May 23, 2010
Business Ethics Across Cultures Article Review
The first Article that I read is titled Business Ethics in China. In this article the author talked about how China is open to considering the ethical issues as they want to be global players. The Chinese are aware of some of their own corrupt business practices such as favoring family and cronies. Because the Chinese are doing so well and is such an economic powerhouse, any ethical rules that they set in place will have an impact on the entire world. Chinese frown upon double standards when it comes to criticism of their county by companies that flaunt their own ethical issues. So when doing business with the Chinese, they must set up the code of ethics. The article is listed below:
Business Ethics in China
by Miriam Schulman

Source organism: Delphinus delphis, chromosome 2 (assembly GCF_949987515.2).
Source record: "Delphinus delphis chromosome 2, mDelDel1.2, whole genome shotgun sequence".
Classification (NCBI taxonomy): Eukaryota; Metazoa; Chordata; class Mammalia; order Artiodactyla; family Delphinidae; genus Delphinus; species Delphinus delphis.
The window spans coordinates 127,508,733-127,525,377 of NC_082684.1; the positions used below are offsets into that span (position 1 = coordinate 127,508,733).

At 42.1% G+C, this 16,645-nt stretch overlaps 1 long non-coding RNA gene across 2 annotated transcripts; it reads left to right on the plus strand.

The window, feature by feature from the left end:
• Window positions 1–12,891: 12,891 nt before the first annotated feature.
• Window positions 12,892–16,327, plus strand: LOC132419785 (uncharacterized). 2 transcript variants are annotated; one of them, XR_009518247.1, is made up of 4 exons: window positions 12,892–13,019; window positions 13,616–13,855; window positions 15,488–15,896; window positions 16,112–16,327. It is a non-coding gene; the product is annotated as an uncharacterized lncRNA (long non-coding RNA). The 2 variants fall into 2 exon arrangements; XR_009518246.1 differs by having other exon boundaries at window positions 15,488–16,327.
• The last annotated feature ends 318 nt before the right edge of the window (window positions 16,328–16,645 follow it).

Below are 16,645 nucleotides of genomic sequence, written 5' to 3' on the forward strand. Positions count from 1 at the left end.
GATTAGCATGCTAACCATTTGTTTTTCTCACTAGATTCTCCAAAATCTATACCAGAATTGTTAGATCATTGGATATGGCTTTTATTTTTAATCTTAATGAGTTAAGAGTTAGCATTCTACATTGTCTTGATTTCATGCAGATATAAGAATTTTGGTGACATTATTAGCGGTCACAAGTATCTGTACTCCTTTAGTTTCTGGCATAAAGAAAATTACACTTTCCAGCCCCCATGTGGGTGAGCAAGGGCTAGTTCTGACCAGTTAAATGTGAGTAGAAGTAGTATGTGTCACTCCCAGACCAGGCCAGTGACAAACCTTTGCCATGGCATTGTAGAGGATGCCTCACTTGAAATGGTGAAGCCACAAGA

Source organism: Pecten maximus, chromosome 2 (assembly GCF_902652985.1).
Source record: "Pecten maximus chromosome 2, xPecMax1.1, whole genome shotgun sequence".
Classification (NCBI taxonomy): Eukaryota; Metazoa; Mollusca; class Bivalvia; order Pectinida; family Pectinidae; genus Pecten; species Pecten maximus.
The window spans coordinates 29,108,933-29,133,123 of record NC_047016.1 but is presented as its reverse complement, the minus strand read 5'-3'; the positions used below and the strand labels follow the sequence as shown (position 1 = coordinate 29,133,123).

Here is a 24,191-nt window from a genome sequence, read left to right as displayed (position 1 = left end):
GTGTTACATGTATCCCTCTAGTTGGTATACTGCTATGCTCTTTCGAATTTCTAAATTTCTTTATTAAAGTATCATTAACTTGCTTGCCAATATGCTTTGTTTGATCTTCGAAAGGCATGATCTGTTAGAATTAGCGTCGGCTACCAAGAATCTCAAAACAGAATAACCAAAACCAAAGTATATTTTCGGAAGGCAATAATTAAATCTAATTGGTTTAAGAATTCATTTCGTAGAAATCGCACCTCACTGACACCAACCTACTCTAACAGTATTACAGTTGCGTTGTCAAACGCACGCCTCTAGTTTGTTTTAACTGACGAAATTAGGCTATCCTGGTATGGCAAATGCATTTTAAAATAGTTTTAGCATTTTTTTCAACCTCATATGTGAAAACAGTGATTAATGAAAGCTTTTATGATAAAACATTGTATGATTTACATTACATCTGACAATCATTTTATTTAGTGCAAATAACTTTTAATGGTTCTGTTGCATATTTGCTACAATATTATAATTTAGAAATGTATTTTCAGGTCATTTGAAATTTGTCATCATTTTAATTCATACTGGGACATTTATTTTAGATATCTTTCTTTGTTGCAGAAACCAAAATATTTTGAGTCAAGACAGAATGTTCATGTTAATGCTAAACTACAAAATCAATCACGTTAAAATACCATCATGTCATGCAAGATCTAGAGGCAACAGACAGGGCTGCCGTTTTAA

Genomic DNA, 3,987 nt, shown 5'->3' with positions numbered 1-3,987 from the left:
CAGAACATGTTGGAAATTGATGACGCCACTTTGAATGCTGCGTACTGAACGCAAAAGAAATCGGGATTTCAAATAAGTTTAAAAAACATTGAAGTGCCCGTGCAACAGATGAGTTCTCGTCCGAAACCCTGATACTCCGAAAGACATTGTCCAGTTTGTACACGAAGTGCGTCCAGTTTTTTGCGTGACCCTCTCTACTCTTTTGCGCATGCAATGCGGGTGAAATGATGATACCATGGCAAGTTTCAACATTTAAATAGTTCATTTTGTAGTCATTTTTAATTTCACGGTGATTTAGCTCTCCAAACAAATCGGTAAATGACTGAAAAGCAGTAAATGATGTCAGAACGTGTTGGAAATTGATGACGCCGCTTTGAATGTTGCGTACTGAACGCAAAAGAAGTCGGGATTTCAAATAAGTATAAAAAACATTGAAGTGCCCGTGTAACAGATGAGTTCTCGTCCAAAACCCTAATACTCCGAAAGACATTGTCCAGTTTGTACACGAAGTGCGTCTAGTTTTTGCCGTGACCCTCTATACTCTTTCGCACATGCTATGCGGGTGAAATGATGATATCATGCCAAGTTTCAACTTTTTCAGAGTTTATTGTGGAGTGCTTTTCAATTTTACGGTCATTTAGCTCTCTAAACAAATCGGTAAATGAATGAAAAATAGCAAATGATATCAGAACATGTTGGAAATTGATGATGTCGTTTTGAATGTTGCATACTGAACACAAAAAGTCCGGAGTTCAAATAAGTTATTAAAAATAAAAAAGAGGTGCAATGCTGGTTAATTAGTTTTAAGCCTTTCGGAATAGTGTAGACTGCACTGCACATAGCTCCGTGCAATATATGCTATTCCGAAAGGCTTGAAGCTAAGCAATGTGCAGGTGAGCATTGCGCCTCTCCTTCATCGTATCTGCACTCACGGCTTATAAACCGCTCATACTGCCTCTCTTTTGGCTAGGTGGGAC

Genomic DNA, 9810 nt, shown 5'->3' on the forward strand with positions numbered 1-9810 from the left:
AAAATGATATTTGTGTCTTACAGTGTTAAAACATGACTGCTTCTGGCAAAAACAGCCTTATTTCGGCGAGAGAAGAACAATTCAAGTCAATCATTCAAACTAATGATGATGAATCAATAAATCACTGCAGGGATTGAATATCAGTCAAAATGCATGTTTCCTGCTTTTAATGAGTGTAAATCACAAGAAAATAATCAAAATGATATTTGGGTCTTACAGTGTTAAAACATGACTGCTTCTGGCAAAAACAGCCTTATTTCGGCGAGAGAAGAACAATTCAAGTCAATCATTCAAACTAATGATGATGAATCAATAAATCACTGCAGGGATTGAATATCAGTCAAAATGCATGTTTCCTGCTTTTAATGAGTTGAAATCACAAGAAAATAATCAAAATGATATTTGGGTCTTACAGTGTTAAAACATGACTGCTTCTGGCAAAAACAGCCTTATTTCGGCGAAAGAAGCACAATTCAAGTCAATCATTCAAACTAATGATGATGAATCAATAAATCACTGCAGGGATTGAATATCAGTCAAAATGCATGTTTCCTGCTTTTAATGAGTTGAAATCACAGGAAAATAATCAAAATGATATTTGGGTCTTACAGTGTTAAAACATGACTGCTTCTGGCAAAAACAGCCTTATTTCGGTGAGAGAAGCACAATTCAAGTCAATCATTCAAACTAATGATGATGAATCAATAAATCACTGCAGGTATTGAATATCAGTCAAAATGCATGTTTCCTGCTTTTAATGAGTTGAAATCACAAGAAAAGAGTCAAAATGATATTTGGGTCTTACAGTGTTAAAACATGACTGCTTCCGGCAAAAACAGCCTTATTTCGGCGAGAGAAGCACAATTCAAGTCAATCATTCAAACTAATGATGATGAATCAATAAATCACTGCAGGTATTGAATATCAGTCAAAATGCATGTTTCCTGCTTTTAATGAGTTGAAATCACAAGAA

If you want to talk about business ethics in China, don't set yourself up as the Western expert imposing foreign models on the Chinese. That was the message of Stephan Rothlin, general secretary of the Center for International Business Ethics (CIBE) in Beijing in remarks to the Business and Organizational Ethics Partnership of the Markkula Center for Applied Ethics March 23. The Chinese, Rothlin said, are very open to considering ethical issues: "They want to be global players, and they realize that in order to become a real global power, they have to eliminate corrupt practices." Many students at the Beijing University of International Business and Economics, where CIBE is based, are pursuing an MBA because they are frustrated by the corruption they witness, he noted. But the Chinese do not want paternalism from the West. Instead, Rothlin said, they want acknowledgement that "they can offer something, that they can actually become a driver in the field of ethics." Because the Chinese are emerging as an economic powerhouse, any ethical rules they integrate into their businesses practices will have an impact on the whole world. Often, the Chinese see hypocrisy in criticism of their country by companies that tout their own ethical codes but then close their eyes to what their own Chinese subcontractors are doing, Rothlin said. To counteract this skepticism toward Western critiques, he counseled an approach that acknowledges unethical conduct in other cultures as well. Swiss by birth, Rothlin teaches about the failure of Swissair in 2001 "to avoid suggesting that only China has problems." He gives the same advice to those who want to work with Chinese companies or bring their businesses to China. "The strategy should be to limit the output of Western experts to a minimum," he said. Setting up a code of ethics, for example, should be primarily the job of the Chinese. "It does not mean anything if you translate your existing code from English and distribute it," he cautioned. "The Chinese will say, 'Yes, thank you,' and then throw the code away." Of course, that indifferent kind of implementation would not work anywhere in the world, even, as one member of the partnership pointed out, "in San Diego." Rather than imposing a code, Rothlin argued, "let the Chinese develop their own codes. Then the managers can identify themselves with these codes." Rothlin emphasizes China's own philosophical traditions when he talks about business ethics with the Chinese. He gave this example of how he discusses the problem of corruption, which often includes favoring family and cronies. Some students of China have argued that the Chinese are encouraged in such favoritism by their traditions. They point to Confucius' focus on responsibility to family, citing his admonition that a person who sees his father steal a sheep should not turn his father over to the authorities. But Rothlin points out counter-arguments within the Chinese tradition itself. Mozi, a philosopher of the 5th century BCE, tried to replace the Confucian focus on...